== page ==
On the tuna front, the rule of thumb is September 15th. I am told the last 5 years before 2018 that Albies showed up on the 15th, just easy of us in Milford/Stratford area. My good friend Mat over at ctangler.blogspot.com tells me this, and this guy loves to hunt these fish. Last year I found them September 28th, and I don’t know of anyone catching them before that rough time period. Load up on jigs and soft plastics for these speed demons, and even some baits imitating peanut bunker. On the fly side, surf candy flies are my favorite. Clousers will get it done too. Right now guys are consistently getting them in Nantucket/the vineyard, buzzards bay/north shore Mass, and Narragansett area. Also guys going offshore are seeing huge schools of them. So they are heading west right for us. Sit tight, and keep your eyes out! I fished Rhode Island last weekend and the number of Bonita is astounding. This very well may be the year they show up locally, for the first time in years.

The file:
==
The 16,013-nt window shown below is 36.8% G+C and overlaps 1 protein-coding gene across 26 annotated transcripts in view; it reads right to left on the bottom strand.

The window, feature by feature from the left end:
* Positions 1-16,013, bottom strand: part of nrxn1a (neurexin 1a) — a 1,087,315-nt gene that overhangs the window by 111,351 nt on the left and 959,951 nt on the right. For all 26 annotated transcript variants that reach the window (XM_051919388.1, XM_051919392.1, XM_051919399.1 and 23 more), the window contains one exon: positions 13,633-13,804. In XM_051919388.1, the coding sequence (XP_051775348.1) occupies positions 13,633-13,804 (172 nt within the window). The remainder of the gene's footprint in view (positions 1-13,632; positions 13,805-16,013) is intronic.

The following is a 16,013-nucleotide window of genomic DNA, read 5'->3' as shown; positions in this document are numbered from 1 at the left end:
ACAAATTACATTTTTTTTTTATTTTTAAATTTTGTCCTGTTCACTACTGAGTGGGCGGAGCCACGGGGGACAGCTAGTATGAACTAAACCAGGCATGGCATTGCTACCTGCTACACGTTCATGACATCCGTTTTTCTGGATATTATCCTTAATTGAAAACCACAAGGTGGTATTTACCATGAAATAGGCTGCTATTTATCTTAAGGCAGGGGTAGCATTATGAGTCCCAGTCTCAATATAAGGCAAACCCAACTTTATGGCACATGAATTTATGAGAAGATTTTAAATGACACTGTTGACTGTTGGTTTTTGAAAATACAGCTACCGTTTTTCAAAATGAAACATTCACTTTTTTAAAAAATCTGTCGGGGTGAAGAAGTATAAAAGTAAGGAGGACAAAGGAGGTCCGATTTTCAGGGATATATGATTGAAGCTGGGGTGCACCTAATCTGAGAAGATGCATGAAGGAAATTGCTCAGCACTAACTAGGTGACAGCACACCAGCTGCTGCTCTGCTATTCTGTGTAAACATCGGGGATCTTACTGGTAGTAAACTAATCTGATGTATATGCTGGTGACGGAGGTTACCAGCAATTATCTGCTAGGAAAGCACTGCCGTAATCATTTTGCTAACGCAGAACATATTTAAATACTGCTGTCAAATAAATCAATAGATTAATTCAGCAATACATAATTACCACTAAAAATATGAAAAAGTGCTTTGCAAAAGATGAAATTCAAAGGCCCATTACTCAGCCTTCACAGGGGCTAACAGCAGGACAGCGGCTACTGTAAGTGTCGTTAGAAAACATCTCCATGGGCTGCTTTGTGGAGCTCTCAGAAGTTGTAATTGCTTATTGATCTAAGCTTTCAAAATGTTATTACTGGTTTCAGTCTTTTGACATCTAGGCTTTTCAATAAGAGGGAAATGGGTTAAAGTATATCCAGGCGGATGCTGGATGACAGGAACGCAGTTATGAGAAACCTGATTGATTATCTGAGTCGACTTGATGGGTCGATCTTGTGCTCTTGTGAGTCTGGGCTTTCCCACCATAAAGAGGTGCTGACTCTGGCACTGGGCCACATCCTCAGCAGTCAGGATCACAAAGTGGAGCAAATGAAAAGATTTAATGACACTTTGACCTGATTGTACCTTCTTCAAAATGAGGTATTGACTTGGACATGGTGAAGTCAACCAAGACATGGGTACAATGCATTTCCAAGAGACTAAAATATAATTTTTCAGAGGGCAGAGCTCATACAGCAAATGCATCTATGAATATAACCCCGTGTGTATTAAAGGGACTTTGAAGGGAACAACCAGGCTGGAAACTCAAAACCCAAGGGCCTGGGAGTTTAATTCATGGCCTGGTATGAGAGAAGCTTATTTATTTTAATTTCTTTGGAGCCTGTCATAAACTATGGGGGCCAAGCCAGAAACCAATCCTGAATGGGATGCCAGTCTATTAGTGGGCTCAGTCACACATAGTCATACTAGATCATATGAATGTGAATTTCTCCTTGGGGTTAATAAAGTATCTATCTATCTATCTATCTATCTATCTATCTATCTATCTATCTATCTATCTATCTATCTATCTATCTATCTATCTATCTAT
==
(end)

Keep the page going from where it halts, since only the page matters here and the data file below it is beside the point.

It’s mid August, and we’re in late summer mode. Weather wise, we had a really hot stretch a few weeks back, and it’s sort of stabilized. The ‘spring run’ ran pretty late this year into mid to late July. Bunker schools getting whacked and fish being really aggressive. That has subsided for now though. It doesn’t meant there aren’t fish to be caught, you just have to modify your tactics. There’s a few things you can do. You can wake up early and fish sunrise when the water is coolest, and plug the shoreline and islands, throwing anything from flies to topwater to jig/soft plastic combos. At the very least you should find schoolies, small annoying blues, and maybe even big blues. We had a stretch of big blues (like 15 pounds and heavier even) in the middle of the sound since late July/early august, ‘tailing’ around on calm hot days, and if you throw a plug in front of their nose they would whack it. Sight casting to these bruisers was really, really fun. Some say they’re digesting food. I observed some groups of 2 fish swimming in circles together; hard not to assume they were mating but I don’t pretend to be a fish biologist. Blues of the same size can be found eating small bait in the middle of the sound this past week, really aggressively. They were pretty much eating anything you would throw at them. A lure With single hook is recommended for ease of the release and health of the fish (as well as your hands). Another tactic you can do is throw swimming plugs (think Bombers, SP Minnows, Yo Zuri mag darters) at night amongst the same shoreline / island shallow structure. Things can really turn on at night. Keeper bass can be caught all summer this way. It’s an old school technique and it works. You can always Chunk morning or night too. Shallow or deep. You can also drift sandworms over structure, with a long 6 ft leader. This is another old school really productive technique that’s fallen by the wayside amongst fishing circles. Or you can skip fishing for bass and bottomfish. Fluke are in deeper water (50+ feet), and there’s less of them, but bigger ones. Porgies are always abundant and are tasty. And keeper sea bass are generally on deeper wrecks. Or, you can give up on local fishing and go to montauk / the Race for generally better fishing. Tight lines